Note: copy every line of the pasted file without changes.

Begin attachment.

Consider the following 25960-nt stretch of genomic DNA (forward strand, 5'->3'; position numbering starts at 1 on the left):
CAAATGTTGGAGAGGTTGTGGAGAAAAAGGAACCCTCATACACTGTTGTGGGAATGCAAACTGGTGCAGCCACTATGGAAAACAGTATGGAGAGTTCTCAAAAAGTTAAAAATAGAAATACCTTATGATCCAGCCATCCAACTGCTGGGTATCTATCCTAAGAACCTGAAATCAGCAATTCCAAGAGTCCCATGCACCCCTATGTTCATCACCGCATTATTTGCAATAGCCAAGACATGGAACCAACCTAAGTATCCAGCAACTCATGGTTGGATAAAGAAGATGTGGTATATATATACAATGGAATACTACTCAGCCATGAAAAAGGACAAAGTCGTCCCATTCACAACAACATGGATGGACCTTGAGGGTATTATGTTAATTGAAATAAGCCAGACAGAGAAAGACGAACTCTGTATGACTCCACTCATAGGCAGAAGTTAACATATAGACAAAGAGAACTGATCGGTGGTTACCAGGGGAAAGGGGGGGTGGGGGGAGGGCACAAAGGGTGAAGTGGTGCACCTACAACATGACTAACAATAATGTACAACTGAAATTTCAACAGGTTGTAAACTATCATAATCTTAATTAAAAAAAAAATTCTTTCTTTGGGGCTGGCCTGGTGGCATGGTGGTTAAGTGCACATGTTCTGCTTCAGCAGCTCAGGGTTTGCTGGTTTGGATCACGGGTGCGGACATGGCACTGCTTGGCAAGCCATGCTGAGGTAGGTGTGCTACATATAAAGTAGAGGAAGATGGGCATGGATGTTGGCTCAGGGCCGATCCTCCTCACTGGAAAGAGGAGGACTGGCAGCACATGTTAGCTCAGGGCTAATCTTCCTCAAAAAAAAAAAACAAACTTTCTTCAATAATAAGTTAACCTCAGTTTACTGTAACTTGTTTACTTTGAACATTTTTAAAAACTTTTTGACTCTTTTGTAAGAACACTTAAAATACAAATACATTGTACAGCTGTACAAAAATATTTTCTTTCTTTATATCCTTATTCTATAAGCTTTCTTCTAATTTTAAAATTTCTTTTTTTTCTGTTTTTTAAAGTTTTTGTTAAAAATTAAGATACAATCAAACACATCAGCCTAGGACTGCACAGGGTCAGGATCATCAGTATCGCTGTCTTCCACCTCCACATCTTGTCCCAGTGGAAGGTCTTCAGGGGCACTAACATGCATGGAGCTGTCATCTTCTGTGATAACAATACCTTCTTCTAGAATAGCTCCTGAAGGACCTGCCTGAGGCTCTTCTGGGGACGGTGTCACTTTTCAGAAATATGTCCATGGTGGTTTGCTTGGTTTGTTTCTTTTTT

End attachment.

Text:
Consider the following 25960-nt stretch of genomic DNA (forward strand, 5'->3'; position numbering starts at 1 on the left):
CAAATGTTGGAGAGGTTGTGGAGAAAAAGGAACCCTCATACACTGTTGTGGGAATGCAAACTGGTGCAGCCACTATGGAAAACAGTATGGAGAGTTCTCAAAAAGTTAAAAATAGAAATACCTTATGATCCAGCCATCCAACTGCTGGGTATCTATCCTAAGAACCTGAAATCAGCAATTCCAAGAGTCCCATGCACCCCTATGTTCATCACCGCATTATTTGCAATAGCCAAGACATGGAACCAACCTAAGTATCCAGCAACTCATGGTTGGATAAAGAAGATGTGGTATATATATACAATGGAATACTACTCAGCCATGAAAAAGGACAAAGTCGTCCCATTCACAACAACATGGATGGACCTTGAGGGTATTATGTTAATTGAAATAAGCCAGACAGAGAAAGACGAACTCTGTATGACTCCACTCATAGGCAGAAGTTAACATATAGACAAAGAGAACTGATCGGTGGTTACCAGGGGAAAGGGGGGGTGGGGGGAGGGCACAAAGGGTGAAGTGGTGCACCTACAACATGACTAACAATAATGTACAACTGAAATTTCAACAGGTTGTAAACTATCATAATCTTAATTAAAAAAAAAATTCTTTCTTTGGGGCTGGCCTGGTGGCATGGTGGTTAAGTGCACATGTTCTGCTTCAGCAGCTCAGGGTTTGCTGGTTTGGATCACGGGTGCGGACATGGCACTGCTTGGCAAGCCATGCTGAGGTAGGTGTGCTACATATAAAGTAGAGGAAGATGGGCATGGATGTTGGCTCAGGGCCGATCCTCCTCACTGGAAAGAGGAGGACTGGCAGCACATGTTAGCTCAGGGCTAATCTTCCTCAAAAAAAAAAAACAAACTTTCTTCAATAATAAGTTAACCTCAGTTTACTGTAACTTGTTTACTTTGAACATTTTTAAAAACTTTTTGACTCTTTTGTAAGAACACTTAAAATACAAATACATTGTACAGCTGTACAAAAATATTTTCTTTCTTTATATCCTTATTCTATAAGCTTTCTTCTAATTTTAAAATTTCTTTTTTTTCTGTTTTTTAAAGTTTTTGTTAAAAATTAAGATACAATCAAACACATCAGCCTAGGACTGCACAGGGTCAGGATCATCAGTATCGCTGTCTTCCACCTCCACATCTTGTCCCAGTGGAAGGTCTTCAGGGGCACTAACATGCATGGAGCTGTCATCTTCTGTGATAACAATACCTTCTTCTAGAATAGCTCCTGAAGGACCTGCCTGAGGCTCTTCTGGGGACGGTGTCACTTTTCAGAAATATGTCCATGGTGGTTTGCTTGGTTTGTTTCTTTTTT